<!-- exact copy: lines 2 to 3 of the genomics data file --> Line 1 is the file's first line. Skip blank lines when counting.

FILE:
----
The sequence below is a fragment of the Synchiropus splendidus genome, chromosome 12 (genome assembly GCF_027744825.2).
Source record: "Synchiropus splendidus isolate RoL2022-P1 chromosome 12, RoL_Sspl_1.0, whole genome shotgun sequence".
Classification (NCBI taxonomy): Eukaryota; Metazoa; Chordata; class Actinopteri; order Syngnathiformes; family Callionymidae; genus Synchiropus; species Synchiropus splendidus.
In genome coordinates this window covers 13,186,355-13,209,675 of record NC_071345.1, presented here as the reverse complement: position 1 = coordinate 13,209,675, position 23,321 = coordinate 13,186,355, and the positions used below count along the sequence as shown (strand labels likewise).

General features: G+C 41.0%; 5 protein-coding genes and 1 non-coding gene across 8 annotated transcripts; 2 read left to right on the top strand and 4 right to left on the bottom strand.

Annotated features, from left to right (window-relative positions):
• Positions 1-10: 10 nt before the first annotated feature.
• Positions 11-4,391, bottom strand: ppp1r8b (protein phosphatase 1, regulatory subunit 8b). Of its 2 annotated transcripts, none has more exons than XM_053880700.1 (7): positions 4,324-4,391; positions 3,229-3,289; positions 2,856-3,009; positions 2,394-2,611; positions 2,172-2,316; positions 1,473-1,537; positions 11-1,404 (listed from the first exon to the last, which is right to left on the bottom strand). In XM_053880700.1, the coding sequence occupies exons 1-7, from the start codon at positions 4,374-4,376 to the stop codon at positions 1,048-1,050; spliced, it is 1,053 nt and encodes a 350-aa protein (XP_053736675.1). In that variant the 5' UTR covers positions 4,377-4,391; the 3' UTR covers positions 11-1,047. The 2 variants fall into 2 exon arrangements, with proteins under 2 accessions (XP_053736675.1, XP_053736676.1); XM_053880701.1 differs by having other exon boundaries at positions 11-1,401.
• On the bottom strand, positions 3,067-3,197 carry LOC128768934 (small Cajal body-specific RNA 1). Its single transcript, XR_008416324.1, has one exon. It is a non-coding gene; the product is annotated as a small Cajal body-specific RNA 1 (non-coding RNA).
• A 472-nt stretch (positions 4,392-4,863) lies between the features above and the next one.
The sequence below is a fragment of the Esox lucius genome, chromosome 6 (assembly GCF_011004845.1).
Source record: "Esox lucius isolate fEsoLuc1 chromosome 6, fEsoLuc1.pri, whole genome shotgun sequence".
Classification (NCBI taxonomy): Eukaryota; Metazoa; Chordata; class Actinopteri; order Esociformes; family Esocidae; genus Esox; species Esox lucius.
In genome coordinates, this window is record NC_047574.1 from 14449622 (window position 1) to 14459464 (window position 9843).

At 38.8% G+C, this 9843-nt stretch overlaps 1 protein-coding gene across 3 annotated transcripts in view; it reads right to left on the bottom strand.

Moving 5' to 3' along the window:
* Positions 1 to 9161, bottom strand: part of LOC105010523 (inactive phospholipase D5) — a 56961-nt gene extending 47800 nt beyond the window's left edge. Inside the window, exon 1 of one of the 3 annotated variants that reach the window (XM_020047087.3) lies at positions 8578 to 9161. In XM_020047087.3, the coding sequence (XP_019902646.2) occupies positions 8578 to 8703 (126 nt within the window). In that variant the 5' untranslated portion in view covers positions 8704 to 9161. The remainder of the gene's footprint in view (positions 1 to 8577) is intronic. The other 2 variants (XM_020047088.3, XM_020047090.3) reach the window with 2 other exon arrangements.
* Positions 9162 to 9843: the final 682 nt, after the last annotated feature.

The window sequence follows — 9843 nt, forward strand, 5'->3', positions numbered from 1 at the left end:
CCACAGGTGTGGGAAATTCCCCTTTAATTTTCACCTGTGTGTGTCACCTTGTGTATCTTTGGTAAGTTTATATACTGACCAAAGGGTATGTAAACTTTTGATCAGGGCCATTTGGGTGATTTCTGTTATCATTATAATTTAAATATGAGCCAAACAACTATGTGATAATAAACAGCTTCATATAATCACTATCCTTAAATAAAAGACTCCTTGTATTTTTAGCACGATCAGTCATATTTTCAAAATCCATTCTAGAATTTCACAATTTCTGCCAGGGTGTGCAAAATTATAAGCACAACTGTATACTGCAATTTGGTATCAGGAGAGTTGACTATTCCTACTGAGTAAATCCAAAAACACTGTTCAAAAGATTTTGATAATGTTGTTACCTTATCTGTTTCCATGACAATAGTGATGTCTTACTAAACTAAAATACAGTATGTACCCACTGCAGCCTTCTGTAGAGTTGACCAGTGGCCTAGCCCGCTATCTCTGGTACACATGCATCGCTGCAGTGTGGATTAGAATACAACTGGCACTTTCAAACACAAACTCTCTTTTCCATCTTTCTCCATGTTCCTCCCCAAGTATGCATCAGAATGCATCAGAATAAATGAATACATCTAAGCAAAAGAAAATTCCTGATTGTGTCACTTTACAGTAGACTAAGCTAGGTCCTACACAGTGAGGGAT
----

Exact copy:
Source record: "Synchiropus splendidus isolate RoL2022-P1 chromosome 12, RoL_Sspl_1.0, whole genome shotgun sequence".
Classification (NCBI taxonomy): Eukaryota; Metazoa; Chordata; class Actinopteri; order Syngnathiformes; family Callionymidae; genus Synchiropus; species Synchiropus splendidus.